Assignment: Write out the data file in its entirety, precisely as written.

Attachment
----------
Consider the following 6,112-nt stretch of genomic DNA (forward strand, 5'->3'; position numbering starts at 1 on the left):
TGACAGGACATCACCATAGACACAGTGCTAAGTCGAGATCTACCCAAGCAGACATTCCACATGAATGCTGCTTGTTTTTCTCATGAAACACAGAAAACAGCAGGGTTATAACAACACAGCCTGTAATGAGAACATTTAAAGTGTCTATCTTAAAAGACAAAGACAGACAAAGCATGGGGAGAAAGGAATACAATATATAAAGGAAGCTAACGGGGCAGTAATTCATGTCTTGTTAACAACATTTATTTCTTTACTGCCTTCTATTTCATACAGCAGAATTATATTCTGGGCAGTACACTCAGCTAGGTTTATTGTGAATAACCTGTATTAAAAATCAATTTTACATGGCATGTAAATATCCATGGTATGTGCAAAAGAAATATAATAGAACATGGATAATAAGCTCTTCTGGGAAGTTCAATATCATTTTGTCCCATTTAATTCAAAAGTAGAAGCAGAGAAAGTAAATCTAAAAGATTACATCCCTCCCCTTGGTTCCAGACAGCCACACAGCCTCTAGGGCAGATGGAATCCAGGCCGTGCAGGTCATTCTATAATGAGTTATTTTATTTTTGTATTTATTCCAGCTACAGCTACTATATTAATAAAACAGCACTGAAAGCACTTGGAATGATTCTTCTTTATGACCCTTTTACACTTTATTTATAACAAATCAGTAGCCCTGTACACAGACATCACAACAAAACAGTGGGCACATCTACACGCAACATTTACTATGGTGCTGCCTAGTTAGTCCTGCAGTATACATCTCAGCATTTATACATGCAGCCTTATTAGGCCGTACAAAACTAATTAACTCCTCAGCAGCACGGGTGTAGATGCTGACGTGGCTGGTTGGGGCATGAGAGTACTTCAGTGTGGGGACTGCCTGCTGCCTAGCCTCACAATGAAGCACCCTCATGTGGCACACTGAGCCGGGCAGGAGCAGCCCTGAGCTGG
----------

Consider the following 6,112-nt stretch of genomic DNA (forward strand, 5'->3'; position numbering starts at 1 on the left):
TGACAGGACATCACCATAGACACAGTGCTAAGTCGAGATCTACCCAAGCAGACATTCCACATGAATGCTGCTTGTTTTTCTCATGAAACACAGAAAACAGCAGGGTTATAACAACACAGCCTGTAATGAGAACATTTAAAGTGTCTATCTTAAAAGACAAAGACAGACAAAGCATGGGGAGAAAGGAATACAATATATAAAGGAAGCTAACGGGGCAGTAATTCATGTCTTGTTAACAACATTTATTTCTTTACTGCCTTCTATTTCATACAGCAGAATTATATTCTGGGCAGTACACTCAGCTAGGTTTATTGTGAATAACCTGTATTAAAAATCAATTTTACATGGCATGTAAATATCCATGGTATGTGCAAAAGAAATATAATAGAACATGGATAATAAGCTCTTCTGGGAAGTTCAATATCATTTTGTCCCATTTAATTCAAAAGTAGAAGCAGAGAAAGTAAATCTAAAAGATTACATCCCTCCCCTTGGTTCCAGACAGCCACACAGCCTCTAGGGCAGATGGAATCCAGGCCGTGCAGGTCATTCTATAATGAGTTATTTTATTTTTGTATTTATTCCAGCTACAGCTACTATATTAATAAAACAGCACTGAAAGCACTTGGAATGATTCTTCTTTATGACCCTTTTACACTTTATTTATAACAAATCAGTAGCCCTGTACACAGACATCACAACAAAACAGTGGGCACATCTACACGCAACATTTACTATGGTGCTGCCTAGTTAGTCCTGCAGTATACATCTCAGCATTTATACATGCAGCCTTATTAGGCCGTACAAAACTAATTAACTCCTCAGCAGCACGGGTGTAGATGCTGACGTGGCTGGTTGGGGCATGAGAGTACTTCAGTGTGGGGACTGCCTGCTGCCTAGCCTCACAATGAAGCACCCTCATGTGGCACACTGAGCCGGGCAGGAGCAGCCCTGAGCTGG